Export Controls: Excessive export restrictions on commercial semiconductors stifle the ability of American companies to compete with foreign competitors that do not bear the same export-related administrative and bureaucratic burdens. In 2015, SIA successfully worked with the Administration to achieve regulatory changes that will reduce the burden of controls on commercial products. This year, we’ll continue to work with policymakers to streamline export control regulations to allow U.S. semiconductor companies to effectively compete in the global market.

Anti-counterfeiting: Counterfeit semiconductors pose risks to public health and safety and national security. SIA has long advocated for measures – many of which are outlined in SIA’s anti-counterfeiting white paper – to combat counterfeits. In 2015, we advanced additional procurement regulations that will promote the purchase of trustworthy and authentic semiconductors from authorized sources in all Department of Defense (DoD) contracts. We also successfully advocated for language in the Customs bill to enable Customs and Border Patrol (CBP) to share information with companies on counterfeit chips and improve enforcement. The House and Senate have reached an agreement on the final bill, and we are awaiting further action. In 2016, we’ll work with policymakers to ensure enactment of this legislation and other measures that reduce the supply of counterfeit semiconductors.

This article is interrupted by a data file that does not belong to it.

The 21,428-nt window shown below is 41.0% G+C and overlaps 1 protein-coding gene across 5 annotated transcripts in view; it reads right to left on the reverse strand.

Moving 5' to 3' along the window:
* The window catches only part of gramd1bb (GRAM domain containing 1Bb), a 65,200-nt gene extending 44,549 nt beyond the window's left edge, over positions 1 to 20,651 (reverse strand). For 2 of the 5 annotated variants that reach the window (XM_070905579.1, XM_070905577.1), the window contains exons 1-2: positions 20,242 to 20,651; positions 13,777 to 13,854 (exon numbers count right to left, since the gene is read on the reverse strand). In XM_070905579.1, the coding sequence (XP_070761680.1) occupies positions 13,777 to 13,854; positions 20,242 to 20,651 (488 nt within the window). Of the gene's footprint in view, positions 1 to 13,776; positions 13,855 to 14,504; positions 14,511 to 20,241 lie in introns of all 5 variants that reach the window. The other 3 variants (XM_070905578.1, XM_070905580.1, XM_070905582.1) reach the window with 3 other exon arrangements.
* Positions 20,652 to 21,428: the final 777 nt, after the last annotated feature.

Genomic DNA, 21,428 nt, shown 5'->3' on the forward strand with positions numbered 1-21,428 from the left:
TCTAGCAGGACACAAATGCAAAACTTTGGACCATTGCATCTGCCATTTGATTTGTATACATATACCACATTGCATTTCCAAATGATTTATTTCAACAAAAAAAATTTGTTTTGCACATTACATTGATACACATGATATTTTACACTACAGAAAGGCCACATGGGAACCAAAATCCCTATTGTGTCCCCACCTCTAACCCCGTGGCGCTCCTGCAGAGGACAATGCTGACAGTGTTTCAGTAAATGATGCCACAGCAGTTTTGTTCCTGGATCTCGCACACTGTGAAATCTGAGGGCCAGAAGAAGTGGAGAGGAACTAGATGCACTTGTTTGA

Intellectual Property: As a highly research-intensive and technology-driven industry, the protection of intellectual property is paramount to the continued strength of the semiconductor sector. In 2015, SIA supported legislation that would strengthen the protection of trade secrets. In 2016, we’ll work with policymakers to get this legislation enacted. We’ll also push for strengthened intellectual property protection through balanced reforms aimed at reducing abusive patent litigation and further increasing trade secret protections.

The common thread in this 8-point plan is that our industry can only thrive in a policy eco-system that places a high premium on the promotion of technological advancement and innovation. SIA looks forward to working with policymakers in the year ahead to take forward initiatives that strengthen our sector, which is so critical to the social fabric, economy, and national security of America.